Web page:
Oracle’s “Applications Strategy Update” is a series of presentations scheduled around the world in the coming months.   A better name for the series might be “Topics of local interest to some of Oracle applications customers”.  Each meeting seems very narrowly targeted such as the dinner event last week in Seattle that focused on Insurance.  A quick scan showed that very few of them will be relevant for JDE customers.   This latest minor slight is another example of Oracle’s practice of making little effort to market directly to our community. 

There are still well over 5,000 JDE customers around the world generating a modest and slowly growing profit for Oracle.  This is nice, but not enough to command any real attention.  Oracle executives remain focused on finding major new sources of growth and on strategies that will transform the IT industry.  They correctly assume that the JDE community will be satisfied with the scraps that fall off the table as a giant feast is prepared. 

The issues that consume almost all of Oracle’s top-level attention include: 

  • Using the Sun acquisition to replace IBM as the premier “one stop shopping” IT vendor.
  • Emerging from a highly competitive pack as the top BI vendor.
  • Using Fusion Applications to leap ahead of SAP as the top application provider.
  • Building on the market lead the database franchise has established.
  • Winning the middleware war versus Microsoft and IBM.
  • Filling out the various product portfolios through acquisitions.  

As far as I can tell, JDE leader Lyle Ekdahl and his team are largely being left alone as those steering the ship focus on the big challenges listed above.  This is not as bad as it sounds because the JDE team has an adequate R&D budget and the freedom to spend it on anything that fits within the framework of the grand strategy.  At the same time, almost no effort or money is allocated for JDE specific marketing.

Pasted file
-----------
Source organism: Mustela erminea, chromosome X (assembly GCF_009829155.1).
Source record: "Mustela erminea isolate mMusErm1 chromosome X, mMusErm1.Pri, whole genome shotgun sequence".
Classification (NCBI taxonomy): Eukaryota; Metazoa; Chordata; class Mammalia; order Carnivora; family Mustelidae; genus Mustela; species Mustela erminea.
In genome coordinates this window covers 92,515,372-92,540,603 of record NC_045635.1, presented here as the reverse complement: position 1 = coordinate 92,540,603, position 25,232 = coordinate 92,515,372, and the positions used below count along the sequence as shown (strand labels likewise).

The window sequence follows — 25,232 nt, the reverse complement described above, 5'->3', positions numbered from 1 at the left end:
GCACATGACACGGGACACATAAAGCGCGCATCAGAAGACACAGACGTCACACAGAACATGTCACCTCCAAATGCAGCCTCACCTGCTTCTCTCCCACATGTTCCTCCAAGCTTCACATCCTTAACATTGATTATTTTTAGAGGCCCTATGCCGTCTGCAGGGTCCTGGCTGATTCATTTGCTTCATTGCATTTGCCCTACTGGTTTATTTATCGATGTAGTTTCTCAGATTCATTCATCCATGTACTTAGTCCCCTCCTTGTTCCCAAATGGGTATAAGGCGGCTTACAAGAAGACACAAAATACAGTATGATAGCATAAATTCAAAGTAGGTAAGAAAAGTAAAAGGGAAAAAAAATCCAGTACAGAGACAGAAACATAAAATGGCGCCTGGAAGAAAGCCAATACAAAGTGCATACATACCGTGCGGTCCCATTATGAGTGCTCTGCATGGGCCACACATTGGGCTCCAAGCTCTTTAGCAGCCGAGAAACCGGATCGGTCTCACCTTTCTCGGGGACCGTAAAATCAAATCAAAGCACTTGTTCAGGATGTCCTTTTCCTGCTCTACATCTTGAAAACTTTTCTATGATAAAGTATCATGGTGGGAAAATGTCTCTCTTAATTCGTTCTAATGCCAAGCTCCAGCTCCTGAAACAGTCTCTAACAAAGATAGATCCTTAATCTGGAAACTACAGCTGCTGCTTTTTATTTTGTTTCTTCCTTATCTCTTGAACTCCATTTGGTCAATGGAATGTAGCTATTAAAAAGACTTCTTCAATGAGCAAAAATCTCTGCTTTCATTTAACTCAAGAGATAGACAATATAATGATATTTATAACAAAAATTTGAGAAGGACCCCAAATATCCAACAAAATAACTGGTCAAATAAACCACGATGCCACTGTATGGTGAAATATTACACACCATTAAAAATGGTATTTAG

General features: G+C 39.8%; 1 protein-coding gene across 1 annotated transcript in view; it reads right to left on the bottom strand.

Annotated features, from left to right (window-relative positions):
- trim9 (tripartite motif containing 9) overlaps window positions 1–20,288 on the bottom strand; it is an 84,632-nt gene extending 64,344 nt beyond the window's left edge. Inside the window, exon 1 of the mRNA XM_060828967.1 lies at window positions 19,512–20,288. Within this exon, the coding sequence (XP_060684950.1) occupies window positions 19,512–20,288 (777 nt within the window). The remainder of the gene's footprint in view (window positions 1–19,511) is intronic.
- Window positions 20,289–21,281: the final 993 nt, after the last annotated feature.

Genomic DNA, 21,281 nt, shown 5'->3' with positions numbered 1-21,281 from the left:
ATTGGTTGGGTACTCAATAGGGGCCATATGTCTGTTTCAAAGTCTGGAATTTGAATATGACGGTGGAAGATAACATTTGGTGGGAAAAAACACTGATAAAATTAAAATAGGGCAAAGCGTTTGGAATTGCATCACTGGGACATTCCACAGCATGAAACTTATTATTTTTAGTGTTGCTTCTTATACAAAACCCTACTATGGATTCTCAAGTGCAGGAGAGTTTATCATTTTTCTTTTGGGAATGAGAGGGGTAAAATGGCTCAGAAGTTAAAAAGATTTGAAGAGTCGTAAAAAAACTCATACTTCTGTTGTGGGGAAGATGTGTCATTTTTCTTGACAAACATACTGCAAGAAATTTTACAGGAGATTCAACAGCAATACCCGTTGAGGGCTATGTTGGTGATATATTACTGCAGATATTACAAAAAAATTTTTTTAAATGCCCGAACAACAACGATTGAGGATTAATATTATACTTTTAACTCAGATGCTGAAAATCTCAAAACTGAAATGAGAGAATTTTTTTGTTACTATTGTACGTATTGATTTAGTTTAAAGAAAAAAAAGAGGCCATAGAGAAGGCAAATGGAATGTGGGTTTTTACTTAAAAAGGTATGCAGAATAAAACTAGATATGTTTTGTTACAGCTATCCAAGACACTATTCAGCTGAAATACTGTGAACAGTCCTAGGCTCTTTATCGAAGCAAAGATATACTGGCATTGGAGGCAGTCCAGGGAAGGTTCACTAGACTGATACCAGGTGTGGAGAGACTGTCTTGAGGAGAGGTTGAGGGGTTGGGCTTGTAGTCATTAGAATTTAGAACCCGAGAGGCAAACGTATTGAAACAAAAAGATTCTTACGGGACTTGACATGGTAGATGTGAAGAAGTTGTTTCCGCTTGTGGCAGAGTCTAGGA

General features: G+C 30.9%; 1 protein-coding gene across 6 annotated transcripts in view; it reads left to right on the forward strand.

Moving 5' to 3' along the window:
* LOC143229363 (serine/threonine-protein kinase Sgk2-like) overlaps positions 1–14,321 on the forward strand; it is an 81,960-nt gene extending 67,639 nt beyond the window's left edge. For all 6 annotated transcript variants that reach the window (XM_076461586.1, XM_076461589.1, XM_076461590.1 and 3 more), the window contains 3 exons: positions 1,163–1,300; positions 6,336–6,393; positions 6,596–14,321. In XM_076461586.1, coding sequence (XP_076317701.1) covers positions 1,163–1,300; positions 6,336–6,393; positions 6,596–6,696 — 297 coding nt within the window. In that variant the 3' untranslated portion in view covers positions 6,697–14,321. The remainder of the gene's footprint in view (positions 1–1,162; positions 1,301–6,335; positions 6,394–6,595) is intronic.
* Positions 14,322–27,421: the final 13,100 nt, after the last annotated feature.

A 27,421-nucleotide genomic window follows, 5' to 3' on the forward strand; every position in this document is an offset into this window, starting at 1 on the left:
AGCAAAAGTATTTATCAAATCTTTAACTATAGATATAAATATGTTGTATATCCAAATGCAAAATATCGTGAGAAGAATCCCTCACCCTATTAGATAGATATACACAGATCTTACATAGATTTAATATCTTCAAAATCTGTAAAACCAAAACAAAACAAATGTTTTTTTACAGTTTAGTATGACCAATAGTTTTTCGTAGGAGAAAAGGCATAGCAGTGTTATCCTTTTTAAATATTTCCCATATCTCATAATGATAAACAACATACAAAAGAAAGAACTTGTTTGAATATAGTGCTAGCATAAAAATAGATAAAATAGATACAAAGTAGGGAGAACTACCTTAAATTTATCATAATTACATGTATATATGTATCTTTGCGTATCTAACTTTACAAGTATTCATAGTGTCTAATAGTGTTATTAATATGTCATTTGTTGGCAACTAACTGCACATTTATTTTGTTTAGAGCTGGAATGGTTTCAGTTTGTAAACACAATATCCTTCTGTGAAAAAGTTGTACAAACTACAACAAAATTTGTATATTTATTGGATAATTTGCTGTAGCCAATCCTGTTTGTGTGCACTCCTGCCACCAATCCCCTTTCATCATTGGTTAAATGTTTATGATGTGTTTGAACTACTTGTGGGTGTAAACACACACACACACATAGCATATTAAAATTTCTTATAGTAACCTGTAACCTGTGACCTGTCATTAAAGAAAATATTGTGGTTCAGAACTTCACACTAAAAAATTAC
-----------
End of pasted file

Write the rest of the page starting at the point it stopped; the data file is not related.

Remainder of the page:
Under Oracle, the JDE customer base has remained stable and loyal so the policy of benign neglect does not appear to have had a major negative impact.  A case could be made that a small investment in JDE marketing might lead to even more positive results, but no one seems inclined to try to argue that with Ellison. 

My own company just helped convince a manufacturing company to replace one of the outdated Infor ERP suites with JDE applications.  The case for JDE was extremely strong but SAP nearly won the business anyway – not because it offered a good alternative but because of unfounded doubts about JDE that the SAP sales team was able to cultivate.  In this case we were able to prevail, but I wonder how many other times the absence of visible support for JDE from Oracle top management has led to losses. 

The lack of marketing air cover and the general policy of benign neglect are frustrating in sales situations but in a perverse way it actually has some benefits.  When Lenley Hensarling was in charge of the JDE franchise he once confided in me that his personal strategy was to maintain a very low profile within Oracle.  He aspired to enhance the franchise as much as possible while calling little attention to it internally.  His belief was that “help” from high above might cause more harm than good. 

The grand initiatives that Oracle has undertaken during the period since JDE became part of its product line have overall been positive for us.  They include Applications Unlimited, Application Integration Architecture and the acquisition of Siebel, G-Log, Demantra and many others.  Even the development of Fusion Applications has had a indirect but positive impact that should grow over time. 

It has slowly become apparent that Oracle’s act is to focus on creating technologically elegant products and then let customers figure out for themselves if they want to buy them.  This is not the way most management consultants would suggest running a company, but it is Ellison’s way and it is hard to argue with his track record.  I am therefore willing to live with benign neglect as long as it continues to be combined with indirect benefits that more than compensate. 

As always, other thoughts or opinions are welcome.